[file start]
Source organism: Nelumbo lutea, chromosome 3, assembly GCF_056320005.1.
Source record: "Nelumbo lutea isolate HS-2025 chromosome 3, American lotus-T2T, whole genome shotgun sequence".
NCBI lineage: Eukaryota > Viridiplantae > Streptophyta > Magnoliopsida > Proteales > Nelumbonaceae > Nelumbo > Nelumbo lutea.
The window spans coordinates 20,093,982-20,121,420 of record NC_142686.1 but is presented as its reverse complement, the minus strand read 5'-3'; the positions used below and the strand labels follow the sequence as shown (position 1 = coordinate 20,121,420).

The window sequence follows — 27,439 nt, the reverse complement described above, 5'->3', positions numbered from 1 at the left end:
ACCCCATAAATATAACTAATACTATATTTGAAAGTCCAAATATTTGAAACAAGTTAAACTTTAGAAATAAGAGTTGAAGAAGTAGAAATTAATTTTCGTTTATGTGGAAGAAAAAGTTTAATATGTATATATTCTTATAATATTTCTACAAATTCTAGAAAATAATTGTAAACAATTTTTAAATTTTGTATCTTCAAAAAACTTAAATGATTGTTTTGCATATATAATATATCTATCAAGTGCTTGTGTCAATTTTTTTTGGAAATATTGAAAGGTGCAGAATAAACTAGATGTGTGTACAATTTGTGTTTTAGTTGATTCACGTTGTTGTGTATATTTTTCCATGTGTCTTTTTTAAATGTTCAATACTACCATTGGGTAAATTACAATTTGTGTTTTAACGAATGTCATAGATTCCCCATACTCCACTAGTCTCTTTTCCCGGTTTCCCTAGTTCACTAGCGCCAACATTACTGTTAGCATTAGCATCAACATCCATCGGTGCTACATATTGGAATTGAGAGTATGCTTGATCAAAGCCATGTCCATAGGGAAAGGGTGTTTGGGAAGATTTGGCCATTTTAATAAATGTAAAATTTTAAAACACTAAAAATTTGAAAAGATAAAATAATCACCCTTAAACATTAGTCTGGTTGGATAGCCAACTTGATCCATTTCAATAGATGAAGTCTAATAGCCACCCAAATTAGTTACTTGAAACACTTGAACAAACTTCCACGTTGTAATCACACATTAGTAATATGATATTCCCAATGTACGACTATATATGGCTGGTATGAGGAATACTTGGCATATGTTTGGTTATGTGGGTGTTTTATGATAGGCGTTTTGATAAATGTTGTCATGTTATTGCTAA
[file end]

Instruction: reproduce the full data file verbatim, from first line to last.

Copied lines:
Source organism: Nelumbo lutea, chromosome 3, assembly GCF_056320005.1.
Source record: "Nelumbo lutea isolate HS-2025 chromosome 3, American lotus-T2T, whole genome shotgun sequence".
NCBI lineage: Eukaryota > Viridiplantae > Streptophyta > Magnoliopsida > Proteales > Nelumbonaceae > Nelumbo > Nelumbo lutea.
The window spans coordinates 20,093,982-20,121,420 of record NC_142686.1 but is presented as its reverse complement, the minus strand read 5'-3'; the positions used below and the strand labels follow the sequence as shown (position 1 = coordinate 20,121,420).

The window sequence follows — 27,439 nt, the reverse complement described above, 5'->3', positions numbered from 1 at the left end:
ACCCCATAAATATAACTAATACTATATTTGAAAGTCCAAATATTTGAAACAAGTTAAACTTTAGAAATAAGAGTTGAAGAAGTAGAAATTAATTTTCGTTTATGTGGAAGAAAAAGTTTAATATGTATATATTCTTATAATATTTCTACAAATTCTAGAAAATAATTGTAAACAATTTTTAAATTTTGTATCTTCAAAAAACTTAAATGATTGTTTTGCATATATAATATATCTATCAAGTGCTTGTGTCAATTTTTTTTGGAAATATTGAAAGGTGCAGAATAAACTAGATGTGTGTACAATTTGTGTTTTAGTTGATTCACGTTGTTGTGTATATTTTTCCATGTGTCTTTTTTAAATGTTCAATACTACCATTGGGTAAATTACAATTTGTGTTTTAACGAATGTCATAGATTCCCCATACTCCACTAGTCTCTTTTCCCGGTTTCCCTAGTTCACTAGCGCCAACATTACTGTTAGCATTAGCATCAACATCCATCGGTGCTACATATTGGAATTGAGAGTATGCTTGATCAAAGCCATGTCCATAGGGAAAGGGTGTTTGGGAAGATTTGGCCATTTTAATAAATGTAAAATTTTAAAACACTAAAAATTTGAAAAGATAAAATAATCACCCTTAAACATTAGTCTGGTTGGATAGCCAACTTGATCCATTTCAATAGATGAAGTCTAATAGCCACCCAAATTAGTTACTTGAAACACTTGAACAAACTTCCACGTTGTAATCACACATTAGTAATATGATATTCCCAATGTACGACTATATATGGCTGGTATGAGGAATACTTGGCATATGTTTGGTTATGTGGGTGTTTTATGATAGGCGTTTTGATAAATGTTGTCATGTTATTGCTAA